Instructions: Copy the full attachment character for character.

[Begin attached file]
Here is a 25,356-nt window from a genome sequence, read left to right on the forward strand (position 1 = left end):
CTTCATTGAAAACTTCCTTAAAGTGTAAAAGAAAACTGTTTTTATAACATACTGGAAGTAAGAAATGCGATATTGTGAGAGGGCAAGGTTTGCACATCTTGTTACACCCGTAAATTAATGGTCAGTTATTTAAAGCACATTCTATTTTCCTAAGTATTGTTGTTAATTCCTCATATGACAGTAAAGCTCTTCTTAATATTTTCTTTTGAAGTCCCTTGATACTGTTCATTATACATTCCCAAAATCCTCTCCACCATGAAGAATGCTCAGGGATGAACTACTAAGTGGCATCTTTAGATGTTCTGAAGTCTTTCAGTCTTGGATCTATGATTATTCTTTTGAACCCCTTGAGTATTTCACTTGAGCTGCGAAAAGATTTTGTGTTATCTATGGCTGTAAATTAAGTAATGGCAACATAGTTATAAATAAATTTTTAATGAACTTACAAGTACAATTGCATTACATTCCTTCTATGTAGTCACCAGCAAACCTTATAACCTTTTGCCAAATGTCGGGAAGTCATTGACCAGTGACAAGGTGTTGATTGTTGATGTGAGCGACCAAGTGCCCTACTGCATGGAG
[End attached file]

Here is a 25,356-nt window from a genome sequence, read left to right on the forward strand (position 1 = left end):
CTTCATTGAAAACTTCCTTAAAGTGTAAAAGAAAACTGTTTTTATAACATACTGGAAGTAAGAAATGCGATATTGTGAGAGGGCAAGGTTTGCACATCTTGTTACACCCGTAAATTAATGGTCAGTTATTTAAAGCACATTCTATTTTCCTAAGTATTGTTGTTAATTCCTCATATGACAGTAAAGCTCTTCTTAATATTTTCTTTTGAAGTCCCTTGATACTGTTCATTATACATTCCCAAAATCCTCTCCACCATGAAGAATGCTCAGGGATGAACTACTAAGTGGCATCTTTAGATGTTCTGAAGTCTTTCAGTCTTGGATCTATGATTATTCTTTTGAACCCCTTGAGTATTTCACTTGAGCTGCGAAAAGATTTTGTGTTATCTATGGCTGTAAATTAAGTAATGGCAACATAGTTATAAATAAATTTTTAATGAACTTACAAGTACAATTGCATTACATTCCTTCTATGTAGTCACCAGCAAACCTTATAACCTTTTGCCAAATGTCGGGAAGTCATTGACCAGTGACAAGGTGTTGATTGTTGATGTGAGCGACCAAGTGCCCTACTGCATGGAG